Writing can sometimes become an all-consuming activity. Creating characters and imagined worlds may so intoxicate the writer that everyday activities of life fade into the background. Sometimes, however, one must lay aside the heady world of creativity and attend to important milestones of family existence. This weekend, I lived such a fulfilling experience.
Yesterday afternoon, my 20-year-old grandson, Thomas Bell, graduated from the Roberto-Venn School of Luthiery here in Phoenix, Arizona. For those unfamiliar with luthiery, it is the art of designing and custom making guitars and other stringed instruments from raw materials. Luthiery combines the skills of musical instrument design and fine woodworking with music theory and electrical engineering. Almost all the music artists our younger generations so venerate play custom made instruments. My grandson hopes for a career catering to the luthiery needs of these artists.
As an engineer and long-time woodworker myself, I marvel at the skills Thomas amassed during his time at Roberto-Venn. His designs are artistic, his woodworking flawless, and his finishes impressive. He completed or made significant progress on seven different instruments during his training. Both acoustic and all manner of electric guitars are included in his portfolio. Their sound quality is fantastic. Any musician would be proud to own and perform on one of his creations. Is a little bit of proud grandfather showing through here? So be it.
Thomas is proving the eternal truth that a traditional college education followed by a career in an office, laboratory, or classroom is not for everyone. Modern society still requires artists, craftsmen and skilled tradesmen as well as those immersed in the world of finance, business, science, or education. The satisfaction from imagining a fine musical instrument and then creating it from scratch has to be comparable to that felt by a master sculptor who sees his creation already formed inside a block of marble and goes on to free the image. I hope my grandson has an exciting life in front of him.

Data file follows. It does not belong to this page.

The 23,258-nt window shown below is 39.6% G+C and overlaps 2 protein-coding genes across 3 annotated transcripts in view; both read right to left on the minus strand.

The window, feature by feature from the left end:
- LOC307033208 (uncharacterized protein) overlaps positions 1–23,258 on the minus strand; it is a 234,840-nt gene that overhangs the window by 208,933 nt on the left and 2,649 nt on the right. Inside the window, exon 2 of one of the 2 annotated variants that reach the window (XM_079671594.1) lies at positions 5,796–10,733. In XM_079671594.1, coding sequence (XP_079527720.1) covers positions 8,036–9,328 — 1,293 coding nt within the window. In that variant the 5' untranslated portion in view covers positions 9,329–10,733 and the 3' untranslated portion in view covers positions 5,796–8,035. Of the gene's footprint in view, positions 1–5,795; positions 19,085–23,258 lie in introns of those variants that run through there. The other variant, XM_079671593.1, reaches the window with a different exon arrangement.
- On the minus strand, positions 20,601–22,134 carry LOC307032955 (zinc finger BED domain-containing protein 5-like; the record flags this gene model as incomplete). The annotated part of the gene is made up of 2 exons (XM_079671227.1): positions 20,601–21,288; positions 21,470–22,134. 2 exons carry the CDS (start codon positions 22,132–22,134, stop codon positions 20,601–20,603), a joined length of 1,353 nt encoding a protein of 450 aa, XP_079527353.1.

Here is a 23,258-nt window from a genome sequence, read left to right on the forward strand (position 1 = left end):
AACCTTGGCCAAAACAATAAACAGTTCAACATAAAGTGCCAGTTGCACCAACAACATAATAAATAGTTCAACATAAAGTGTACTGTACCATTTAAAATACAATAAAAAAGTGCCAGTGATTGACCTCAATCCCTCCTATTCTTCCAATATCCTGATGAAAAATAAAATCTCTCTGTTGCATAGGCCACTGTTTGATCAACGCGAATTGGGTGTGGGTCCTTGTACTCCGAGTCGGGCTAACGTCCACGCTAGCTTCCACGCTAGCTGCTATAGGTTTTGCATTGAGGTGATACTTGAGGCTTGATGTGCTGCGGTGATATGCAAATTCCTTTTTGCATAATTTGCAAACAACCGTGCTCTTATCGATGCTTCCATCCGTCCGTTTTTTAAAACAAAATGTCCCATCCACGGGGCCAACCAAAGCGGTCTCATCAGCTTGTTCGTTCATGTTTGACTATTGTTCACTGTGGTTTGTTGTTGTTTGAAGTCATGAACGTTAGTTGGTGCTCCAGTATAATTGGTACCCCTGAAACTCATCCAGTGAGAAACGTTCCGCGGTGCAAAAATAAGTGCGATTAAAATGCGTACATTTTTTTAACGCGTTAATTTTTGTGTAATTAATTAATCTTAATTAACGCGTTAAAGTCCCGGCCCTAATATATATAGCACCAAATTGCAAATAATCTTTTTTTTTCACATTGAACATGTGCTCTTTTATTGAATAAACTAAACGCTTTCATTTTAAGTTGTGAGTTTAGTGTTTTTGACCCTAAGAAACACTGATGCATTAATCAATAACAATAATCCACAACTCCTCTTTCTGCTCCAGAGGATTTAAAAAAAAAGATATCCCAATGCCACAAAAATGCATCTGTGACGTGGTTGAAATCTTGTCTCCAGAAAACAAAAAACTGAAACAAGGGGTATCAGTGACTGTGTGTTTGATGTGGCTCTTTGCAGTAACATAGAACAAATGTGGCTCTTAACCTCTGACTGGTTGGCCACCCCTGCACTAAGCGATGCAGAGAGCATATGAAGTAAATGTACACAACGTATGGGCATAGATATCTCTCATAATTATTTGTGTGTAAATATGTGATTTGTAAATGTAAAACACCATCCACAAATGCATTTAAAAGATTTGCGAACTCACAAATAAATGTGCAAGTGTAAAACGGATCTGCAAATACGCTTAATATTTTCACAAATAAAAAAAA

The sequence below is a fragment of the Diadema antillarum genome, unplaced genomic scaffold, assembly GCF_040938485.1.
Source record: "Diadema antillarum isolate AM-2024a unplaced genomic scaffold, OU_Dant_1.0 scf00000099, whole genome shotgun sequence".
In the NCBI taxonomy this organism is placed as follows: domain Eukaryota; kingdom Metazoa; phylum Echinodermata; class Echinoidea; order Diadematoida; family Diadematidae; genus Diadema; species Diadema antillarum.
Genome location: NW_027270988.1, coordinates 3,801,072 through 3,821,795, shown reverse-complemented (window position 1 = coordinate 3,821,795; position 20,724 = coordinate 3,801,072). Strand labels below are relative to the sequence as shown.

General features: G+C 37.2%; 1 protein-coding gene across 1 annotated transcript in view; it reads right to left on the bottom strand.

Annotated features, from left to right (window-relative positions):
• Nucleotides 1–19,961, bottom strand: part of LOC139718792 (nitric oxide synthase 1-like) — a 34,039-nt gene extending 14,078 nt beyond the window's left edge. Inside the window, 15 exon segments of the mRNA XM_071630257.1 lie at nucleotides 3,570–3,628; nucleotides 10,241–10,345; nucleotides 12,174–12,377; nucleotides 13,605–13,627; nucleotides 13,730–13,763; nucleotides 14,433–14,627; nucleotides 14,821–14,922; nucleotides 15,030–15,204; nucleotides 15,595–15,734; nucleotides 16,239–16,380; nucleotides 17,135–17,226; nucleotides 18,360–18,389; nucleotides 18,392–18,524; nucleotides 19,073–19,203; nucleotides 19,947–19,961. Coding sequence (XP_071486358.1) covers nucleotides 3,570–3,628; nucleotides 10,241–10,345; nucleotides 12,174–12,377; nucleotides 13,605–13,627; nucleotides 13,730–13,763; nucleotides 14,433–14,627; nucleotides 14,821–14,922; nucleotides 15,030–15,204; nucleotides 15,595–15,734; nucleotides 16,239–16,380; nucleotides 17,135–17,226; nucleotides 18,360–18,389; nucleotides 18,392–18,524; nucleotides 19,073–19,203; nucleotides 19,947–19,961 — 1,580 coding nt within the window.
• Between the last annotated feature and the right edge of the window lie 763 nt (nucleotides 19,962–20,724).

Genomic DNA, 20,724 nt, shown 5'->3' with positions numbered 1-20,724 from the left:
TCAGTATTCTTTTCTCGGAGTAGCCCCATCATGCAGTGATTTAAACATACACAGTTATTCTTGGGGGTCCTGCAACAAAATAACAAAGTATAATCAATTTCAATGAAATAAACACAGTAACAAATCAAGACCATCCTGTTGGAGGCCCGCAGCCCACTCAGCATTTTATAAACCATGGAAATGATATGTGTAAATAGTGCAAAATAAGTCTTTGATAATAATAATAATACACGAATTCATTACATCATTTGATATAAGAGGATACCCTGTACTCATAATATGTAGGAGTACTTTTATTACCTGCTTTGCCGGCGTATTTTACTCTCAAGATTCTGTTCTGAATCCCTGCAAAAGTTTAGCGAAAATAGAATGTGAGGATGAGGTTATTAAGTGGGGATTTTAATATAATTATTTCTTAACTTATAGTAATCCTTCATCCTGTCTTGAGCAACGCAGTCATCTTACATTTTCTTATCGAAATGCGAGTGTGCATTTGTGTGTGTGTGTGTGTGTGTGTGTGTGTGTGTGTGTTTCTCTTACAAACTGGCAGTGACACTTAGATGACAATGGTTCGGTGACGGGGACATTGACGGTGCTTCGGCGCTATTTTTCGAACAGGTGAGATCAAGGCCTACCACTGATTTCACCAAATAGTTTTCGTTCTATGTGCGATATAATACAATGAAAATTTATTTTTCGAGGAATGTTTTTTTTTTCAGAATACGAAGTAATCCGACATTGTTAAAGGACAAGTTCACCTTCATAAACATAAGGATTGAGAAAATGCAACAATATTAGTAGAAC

As a bonus from the graduation trip, I got to visit my brother, Tom, who lives here in Phoenix with his wife, Charlotte. Tom and I had a grand time regaling my son and his family with our childhood experiences and our memories of our parents. These happy stories are now burned into the minds of two more generations of our family. We all celebrated our time together and Thomas’s achievements at a fine Mexican restaurant last evening.
Next week, I will be back into my busy routine of writing and marketing my literary creations. My third novel, Asphalt and Blood, will move back to the front burner. U.S. Navy Seabees will battle the elements and the elusive Viet Cong enemy in the dusty landscape of 1960s Vietnam. Tweets and Facebook posts will go out on my regular schedule to keep sales up for my published novels, Fall Eagle One and Hold Back the Sun. But my work will be sharper and more clearly defined because of my life experiences this weekend. No matter how much an author enjoys the art of writing, one must always keep in mind the things that matter most in life.
Note on image: Thomas is the young man in the red shirt holding the blue electric bass guitar higher than the others.
Note: Warren Bell is a historical fiction author with two novels for sale either for Kindle or in paperback from Amazon.com. Both are set during WWII, with Fall Eagle One taking place in Europe, and Hold Back the Sun set in the war in the Pacific.